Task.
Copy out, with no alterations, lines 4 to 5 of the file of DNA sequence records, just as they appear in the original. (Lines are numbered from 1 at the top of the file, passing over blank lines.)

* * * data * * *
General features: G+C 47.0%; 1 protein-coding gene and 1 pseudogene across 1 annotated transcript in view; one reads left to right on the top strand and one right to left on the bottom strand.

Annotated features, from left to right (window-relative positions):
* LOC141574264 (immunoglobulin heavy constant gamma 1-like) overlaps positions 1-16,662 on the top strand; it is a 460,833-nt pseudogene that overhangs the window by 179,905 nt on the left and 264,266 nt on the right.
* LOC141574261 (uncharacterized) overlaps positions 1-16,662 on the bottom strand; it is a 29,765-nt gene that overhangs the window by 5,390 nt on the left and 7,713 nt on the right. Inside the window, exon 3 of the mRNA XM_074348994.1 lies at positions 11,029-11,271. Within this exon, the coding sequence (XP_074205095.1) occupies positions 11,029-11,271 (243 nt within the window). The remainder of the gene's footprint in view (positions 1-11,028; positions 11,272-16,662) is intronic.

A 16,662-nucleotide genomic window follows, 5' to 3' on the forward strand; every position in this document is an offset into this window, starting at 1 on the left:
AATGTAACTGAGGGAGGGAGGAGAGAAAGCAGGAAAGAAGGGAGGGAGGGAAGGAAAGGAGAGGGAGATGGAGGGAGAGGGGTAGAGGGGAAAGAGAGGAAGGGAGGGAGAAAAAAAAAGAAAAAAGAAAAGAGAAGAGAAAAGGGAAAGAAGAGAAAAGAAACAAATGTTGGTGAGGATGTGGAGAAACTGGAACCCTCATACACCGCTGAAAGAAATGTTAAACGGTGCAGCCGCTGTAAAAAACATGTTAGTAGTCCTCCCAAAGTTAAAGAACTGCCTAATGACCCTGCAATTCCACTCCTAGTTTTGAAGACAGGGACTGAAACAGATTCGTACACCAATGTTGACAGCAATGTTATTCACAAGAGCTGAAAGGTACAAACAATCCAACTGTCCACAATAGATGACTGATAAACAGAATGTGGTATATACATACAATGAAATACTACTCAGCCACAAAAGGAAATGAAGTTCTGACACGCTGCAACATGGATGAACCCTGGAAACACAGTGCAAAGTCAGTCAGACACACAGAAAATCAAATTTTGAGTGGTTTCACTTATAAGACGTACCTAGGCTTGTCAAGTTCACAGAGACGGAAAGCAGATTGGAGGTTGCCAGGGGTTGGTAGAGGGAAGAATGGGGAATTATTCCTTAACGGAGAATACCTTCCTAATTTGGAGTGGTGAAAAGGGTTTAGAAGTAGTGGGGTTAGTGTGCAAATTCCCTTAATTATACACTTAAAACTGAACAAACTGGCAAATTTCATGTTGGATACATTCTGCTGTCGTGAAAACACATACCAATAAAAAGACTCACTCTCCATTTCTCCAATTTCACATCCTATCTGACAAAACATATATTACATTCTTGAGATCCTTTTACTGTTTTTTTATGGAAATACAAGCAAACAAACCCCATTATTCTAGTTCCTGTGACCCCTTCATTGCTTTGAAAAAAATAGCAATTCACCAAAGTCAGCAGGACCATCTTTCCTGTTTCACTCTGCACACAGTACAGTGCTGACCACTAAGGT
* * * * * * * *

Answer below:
* LOC141574261 (uncharacterized) overlaps positions 1-16,662 on the bottom strand; it is a 29,765-nt gene that overhangs the window by 5,390 nt on the left and 7,713 nt on the right. Inside the window, exon 3 of the mRNA XM_074348994.1 lies at positions 11,029-11,271. Within this exon, the coding sequence (XP_074205095.1) occupies positions 11,029-11,271 (243 nt within the window). The remainder of the gene's footprint in view (positions 1-11,028; positions 11,272-16,662) is intronic.

A 16,662-nucleotide genomic window follows, 5' to 3' on the forward strand; every position in this document is an offset into this window, starting at 1 on the left: